Regulatory Policy

Continuing Efforts to Put a Price on Carbon

New York regulators and transmission operators consider a carbon adder for wholesale electricity.

The New York Independent System Operator (NYISO) operates the state’s electric grid and conducts wholesale power markets. The New York Department of Public Service regulates the state’s investor-owned electricity providers. Together, they have issued a report concluding that the state, ratepayers, and the environment would benefit from placing a charge on wholesale electric power to […]

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200 Days & Counting: Environmental Threat Assessment

The Trump Administration presents a barrage of threats to the environment. Which threats are worst?

This is the last in our series on the state of play concerning U.S. environmental protection at this point of the Trump Administration. We can classify threats along three dimensions: the likelihood of harm, the seriousness and irreversibility of the harm, and the irreversibility of the institutional or legal change. Here’s an assessment of our […]

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200 Days & Counting: Executive Orders

Trump loves issuing executive orders. Mostly, they don’t mean much.

Trump has issued a flood of executive orders. Many of them are “full of sound and fury. . . signifying nothing.” They actually concern actions that he doesn’t have the power to take himself. Instead, they relate to responsibilities that Congress gave to an administrative agency like EPA, not the White House.  There are a […]

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200 Days & Counting: Pollution and Climate Change

Trump and Pruitt want to take an ax to EPA regulation. That will be harder than they think.

Rolling back EPA regulations is one of the Trump Administration’s priorities. The most notable example is Obama’s Clean Power Plan, which aimed to cut CO2 emissions from power plants. The other rule that has gotten considerable attention is the so-called WOTUS rule, which defines federal jurisdiction to regulate wetlands and watersheds. But these are not […]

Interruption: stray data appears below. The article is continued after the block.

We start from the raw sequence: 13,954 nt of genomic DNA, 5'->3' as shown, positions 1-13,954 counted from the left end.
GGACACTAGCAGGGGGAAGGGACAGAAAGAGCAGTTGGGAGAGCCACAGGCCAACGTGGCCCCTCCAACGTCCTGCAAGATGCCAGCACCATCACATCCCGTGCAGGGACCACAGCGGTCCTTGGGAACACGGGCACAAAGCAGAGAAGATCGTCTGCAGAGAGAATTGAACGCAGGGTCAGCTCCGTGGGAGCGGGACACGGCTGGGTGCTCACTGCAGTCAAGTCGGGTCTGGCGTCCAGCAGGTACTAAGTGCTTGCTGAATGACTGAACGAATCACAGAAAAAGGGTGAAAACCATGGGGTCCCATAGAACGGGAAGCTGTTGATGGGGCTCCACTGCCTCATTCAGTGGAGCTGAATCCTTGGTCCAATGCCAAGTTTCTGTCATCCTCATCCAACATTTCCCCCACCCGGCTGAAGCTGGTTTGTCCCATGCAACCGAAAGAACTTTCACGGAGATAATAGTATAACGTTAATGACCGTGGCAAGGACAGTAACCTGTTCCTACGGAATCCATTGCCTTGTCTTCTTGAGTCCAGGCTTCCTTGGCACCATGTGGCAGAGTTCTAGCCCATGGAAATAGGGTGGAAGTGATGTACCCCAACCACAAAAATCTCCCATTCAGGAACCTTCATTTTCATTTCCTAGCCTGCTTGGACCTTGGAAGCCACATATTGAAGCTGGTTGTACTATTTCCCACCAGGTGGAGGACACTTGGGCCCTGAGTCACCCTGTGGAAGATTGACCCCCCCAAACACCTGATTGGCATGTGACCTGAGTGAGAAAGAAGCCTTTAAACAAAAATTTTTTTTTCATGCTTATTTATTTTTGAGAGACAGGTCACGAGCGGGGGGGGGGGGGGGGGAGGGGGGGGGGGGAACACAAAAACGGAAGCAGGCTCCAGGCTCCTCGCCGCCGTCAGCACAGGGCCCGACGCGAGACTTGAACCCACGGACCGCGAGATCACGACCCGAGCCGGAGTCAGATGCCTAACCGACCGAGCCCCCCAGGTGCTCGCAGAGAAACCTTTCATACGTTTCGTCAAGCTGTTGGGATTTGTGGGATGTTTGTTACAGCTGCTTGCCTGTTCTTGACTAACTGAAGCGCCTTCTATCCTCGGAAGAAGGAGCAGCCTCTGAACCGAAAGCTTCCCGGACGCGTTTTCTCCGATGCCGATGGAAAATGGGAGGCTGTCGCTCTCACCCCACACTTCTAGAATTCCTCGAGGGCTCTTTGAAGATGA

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Setback for EPA in Regulating Gases with High Global Warming Potential

DC Circuit vacates 2015 rule on HFCs

Today, the D.C. Circuit Court of Appeals vacated a 2015 EPA rule targeting the use of hydrofluorocarbons (HFCs), a class of potent greenhouse gases that are used as refrigerants and propellants for a variety of purposes as a substitute for ozone-depleting chlorofluorocarbons (CFCs) and hydrochlorofluorocarbons (HCFCs). The court’s decision is a setback for President Obama’s […]

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Industry’s Hostile Takeover of EPA

When you’re Scott Pruitt, who you gonna call? Industry reps.

When there are hard decisions to make, who does EPA Administrator Scott Pruitt turns to? Not, as you might naively think, the experts on the staff of his own agency. Instead, he turns to industry lobbyists and lawyers, and to politicians like the Republican state attorneys general who used to be his colleagues. As the […]

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Guest Blogger Gregory Dotson: Is Scott Pruitt Calling for an Amendment to the Clean Air Act?

EPA Administrator Resorts to Misleading Rhetoric in Possible Prelude to Revisiting Massachusetts v. EPA

Since he was confirmed to lead the U.S. Environmental Protection Agency six months ago, Administrator Scott Pruitt has relied on three points when discussing the issue of climate change. He has cast doubt on the science by claiming it’s difficult to know the human role “with precision.” He has questioned the ability of the agency […]

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California Supreme Court Upholds Regional Planning Agency’s Greenhouse Gas CEQA Analysis, and Sets Out Principles to Ensure Better Analysis in the Future

Decision Will Help Ensure Development and Transportation Planning in California Supports GHG Reduction Efforts

In May, Rick Frank posted his reflections on the oral argument in the California Supreme Court on Cleveland National Forest Association v. San Diego Association of Governments (SANDAG), and predicted that SANDAG would win the case.  His prediction has proved correct with the release of the Court’s opinion last week – but SANDAG’s narrow win provides a […]

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Breaking News: Coastal Commission Prevails in Major California Supreme Court Case

Justices Reject Property Owners’ “Regulatory Takings” Challenge to Seawall Permit Condition

The California Supreme Court today issued its long-awaited decision in Lynch v. California Coastal Commission, rejecting a lawsuit brought by San Diego beachfront homeowners claiming that permit conditions imposed by the Coastal Commission triggered a compensable taking of their private property rights.  Writing for a unanimous Court, Justice Carol Corrigan concluded that the homeowners had forfeited […]

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How Difficult Will It Be for the Trump Administration to Replace the Clean Water Rule?

The Administration is Poised to Act, But Legal Challenges, Procedural Hurdles, and Internal Conflict Are Likely to Make It Difficult

On Monday, I posted a quick summary of the Trump administration’s recent action to start rolling back the Clean Water Rule, a joint rule by the Environmental Protection Agency and U.S. Army Corps of Engineers that defines the range of waterways the Clean Water Act protects.   The proposed action the agencies announced last week, […]

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